The Hemp Industries Association annual conference brings together top experts in the industrial hemp industry, as well as farmers, entrepreneurs and advocates who are creating the future of hemp farming and manufacturing in the U.S.  Kentucky’s former Agriculture Commissioner and hemp pilot program pioneer turned Congressman, U.S. House Representative James Comer (R-KY) is expected to speak on national policy, which is a highlight given his primarily sponsorship of the recently introduced Industrial Hemp Farming Act, H.R. 3530.” said Colleen Keahey, Executive Director of the Hemp Industries Association.

Industrial Hemp Research Pilot Program Now Taking Applications For 2017

KENTUCKY: Kentuckians interested in participating in the industrial hemp research pilot program in 2017 are invited to submit an application with the Kentucky Department of Agriculture.

The pilot research program will continue to build on the successes of the previous administration by developing research data on industrial hemp production, processing, manufacturing, and marketing for Kentucky growers,” Agriculture Commissioner Ryan Quarles said. “KDA’s objective is to expand and strengthen Kentucky’s research pilot program, so that if the federal government chooses to remove industrial hemp from the list of controlled substances, Kentucky’s growers and farmers will be positioned to thrive, prosper and ultimately prevail as national leaders in industrial hemp production.”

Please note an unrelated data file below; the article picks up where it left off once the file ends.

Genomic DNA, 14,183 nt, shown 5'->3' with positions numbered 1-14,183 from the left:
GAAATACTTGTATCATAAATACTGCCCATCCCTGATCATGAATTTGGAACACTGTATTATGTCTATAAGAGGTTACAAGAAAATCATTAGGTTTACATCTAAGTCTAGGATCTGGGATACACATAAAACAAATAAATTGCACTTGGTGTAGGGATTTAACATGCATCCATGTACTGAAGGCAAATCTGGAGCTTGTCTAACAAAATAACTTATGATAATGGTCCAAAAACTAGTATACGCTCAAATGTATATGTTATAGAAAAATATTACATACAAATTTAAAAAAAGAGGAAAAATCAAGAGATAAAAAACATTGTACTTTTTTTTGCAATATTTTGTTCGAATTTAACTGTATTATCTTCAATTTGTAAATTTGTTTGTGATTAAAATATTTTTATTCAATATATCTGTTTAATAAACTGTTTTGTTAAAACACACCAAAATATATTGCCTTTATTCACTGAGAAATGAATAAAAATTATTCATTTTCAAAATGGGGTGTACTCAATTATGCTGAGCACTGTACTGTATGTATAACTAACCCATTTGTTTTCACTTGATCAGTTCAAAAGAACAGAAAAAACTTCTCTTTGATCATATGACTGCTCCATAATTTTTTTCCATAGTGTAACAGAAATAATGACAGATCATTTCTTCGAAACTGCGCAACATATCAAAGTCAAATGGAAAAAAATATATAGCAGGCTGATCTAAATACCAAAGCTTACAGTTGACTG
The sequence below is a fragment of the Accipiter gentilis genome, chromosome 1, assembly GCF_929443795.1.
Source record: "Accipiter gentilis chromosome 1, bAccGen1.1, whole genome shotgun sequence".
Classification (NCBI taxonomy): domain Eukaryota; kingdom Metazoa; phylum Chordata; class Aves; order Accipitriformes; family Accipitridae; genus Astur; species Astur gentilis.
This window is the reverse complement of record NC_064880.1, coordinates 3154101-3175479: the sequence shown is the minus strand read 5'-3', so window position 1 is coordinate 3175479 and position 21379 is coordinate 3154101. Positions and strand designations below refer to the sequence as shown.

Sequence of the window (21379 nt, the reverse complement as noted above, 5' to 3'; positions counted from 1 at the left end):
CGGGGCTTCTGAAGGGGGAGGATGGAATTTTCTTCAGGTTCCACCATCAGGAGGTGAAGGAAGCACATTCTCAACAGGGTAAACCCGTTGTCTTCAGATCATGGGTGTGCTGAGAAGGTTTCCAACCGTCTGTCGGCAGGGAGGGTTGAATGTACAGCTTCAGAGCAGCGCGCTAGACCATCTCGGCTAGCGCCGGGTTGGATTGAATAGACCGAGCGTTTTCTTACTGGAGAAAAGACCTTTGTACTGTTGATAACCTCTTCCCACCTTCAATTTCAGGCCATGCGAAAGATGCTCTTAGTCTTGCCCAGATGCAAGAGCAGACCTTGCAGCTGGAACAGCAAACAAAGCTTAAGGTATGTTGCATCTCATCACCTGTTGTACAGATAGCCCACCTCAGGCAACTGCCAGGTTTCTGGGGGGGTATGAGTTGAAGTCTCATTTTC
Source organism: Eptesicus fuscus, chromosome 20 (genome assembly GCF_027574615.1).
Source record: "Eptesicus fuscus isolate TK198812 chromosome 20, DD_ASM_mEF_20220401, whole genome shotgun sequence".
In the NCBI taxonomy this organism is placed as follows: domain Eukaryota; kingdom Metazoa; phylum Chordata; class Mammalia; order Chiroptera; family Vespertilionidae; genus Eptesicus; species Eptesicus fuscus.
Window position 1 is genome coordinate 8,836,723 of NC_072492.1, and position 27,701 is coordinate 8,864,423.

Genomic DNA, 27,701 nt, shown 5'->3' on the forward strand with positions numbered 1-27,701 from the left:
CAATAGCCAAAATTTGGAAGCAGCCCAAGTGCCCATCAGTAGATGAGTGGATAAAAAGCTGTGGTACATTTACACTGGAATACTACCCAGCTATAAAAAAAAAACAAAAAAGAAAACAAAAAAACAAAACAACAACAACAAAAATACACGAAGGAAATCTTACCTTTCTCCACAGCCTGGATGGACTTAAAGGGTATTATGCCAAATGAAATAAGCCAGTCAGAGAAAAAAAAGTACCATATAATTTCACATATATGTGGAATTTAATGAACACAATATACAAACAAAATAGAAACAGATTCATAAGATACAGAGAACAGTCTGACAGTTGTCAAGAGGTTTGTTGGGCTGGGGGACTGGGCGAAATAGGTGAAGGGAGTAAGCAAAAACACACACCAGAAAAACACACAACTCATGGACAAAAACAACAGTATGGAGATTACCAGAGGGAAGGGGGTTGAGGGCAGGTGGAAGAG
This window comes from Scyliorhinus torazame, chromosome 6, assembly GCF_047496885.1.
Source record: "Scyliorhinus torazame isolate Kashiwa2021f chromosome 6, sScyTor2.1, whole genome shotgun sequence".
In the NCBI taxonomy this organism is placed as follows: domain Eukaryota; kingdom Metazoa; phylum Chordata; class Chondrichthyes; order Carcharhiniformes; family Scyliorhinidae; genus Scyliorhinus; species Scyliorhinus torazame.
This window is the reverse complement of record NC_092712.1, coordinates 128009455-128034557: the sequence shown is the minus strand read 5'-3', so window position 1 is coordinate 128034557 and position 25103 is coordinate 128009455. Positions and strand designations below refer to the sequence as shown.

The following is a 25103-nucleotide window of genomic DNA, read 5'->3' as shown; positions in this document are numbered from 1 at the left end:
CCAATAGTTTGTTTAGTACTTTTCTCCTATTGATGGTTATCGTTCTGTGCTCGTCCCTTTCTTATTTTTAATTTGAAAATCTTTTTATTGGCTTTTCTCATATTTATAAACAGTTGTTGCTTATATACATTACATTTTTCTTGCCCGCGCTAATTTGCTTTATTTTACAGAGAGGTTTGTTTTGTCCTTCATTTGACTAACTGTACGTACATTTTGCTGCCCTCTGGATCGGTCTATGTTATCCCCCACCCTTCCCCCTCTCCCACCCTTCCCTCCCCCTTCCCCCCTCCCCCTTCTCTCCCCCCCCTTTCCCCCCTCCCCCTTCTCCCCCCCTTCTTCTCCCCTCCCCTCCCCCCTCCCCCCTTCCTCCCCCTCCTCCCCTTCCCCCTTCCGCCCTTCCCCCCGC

The KDA operates its program under the authority of a provision of the 2014 federal farm bill, 7 U.S.C. § 5940, that permits industrial hemp pilot programs in states where hemp production is permitted by state law. Participants planted more than 2,350 acres of hemp in 2016 compared with 922 acres in 2015 and 33 acres in 2014, the first year of the program.

Applicants should be aware of important new measures for the 2017 research program, including the following:

  • To strengthen the department’s partnership with state and local law enforcement officers, KDA will provide GPS coordinates of approved industrial hemp planting sites to law enforcement agencies before any hemp is planted. GPS coordinates must be submitted on the application. Applicants must consent to allow program staff and law enforcement officers to inspect any premises where hemp or hemp products are being grown, handled, stored, or processed.
  • To promote transparency and ensure a fair playing field, KDA will rely on objective criteria, outlined in the newly released 2017 Policy Guide, to evaluate applications. An applicant’s criminal background check must indicate no drug-related misdemeanor convictions, and no felony convictions of any kind, in the past 10 years. Staff with the KDA’s industrial hemp pilot project program will consider whether applicants have complied with instructions from the department, Kentucky State Police, and local law enforcement.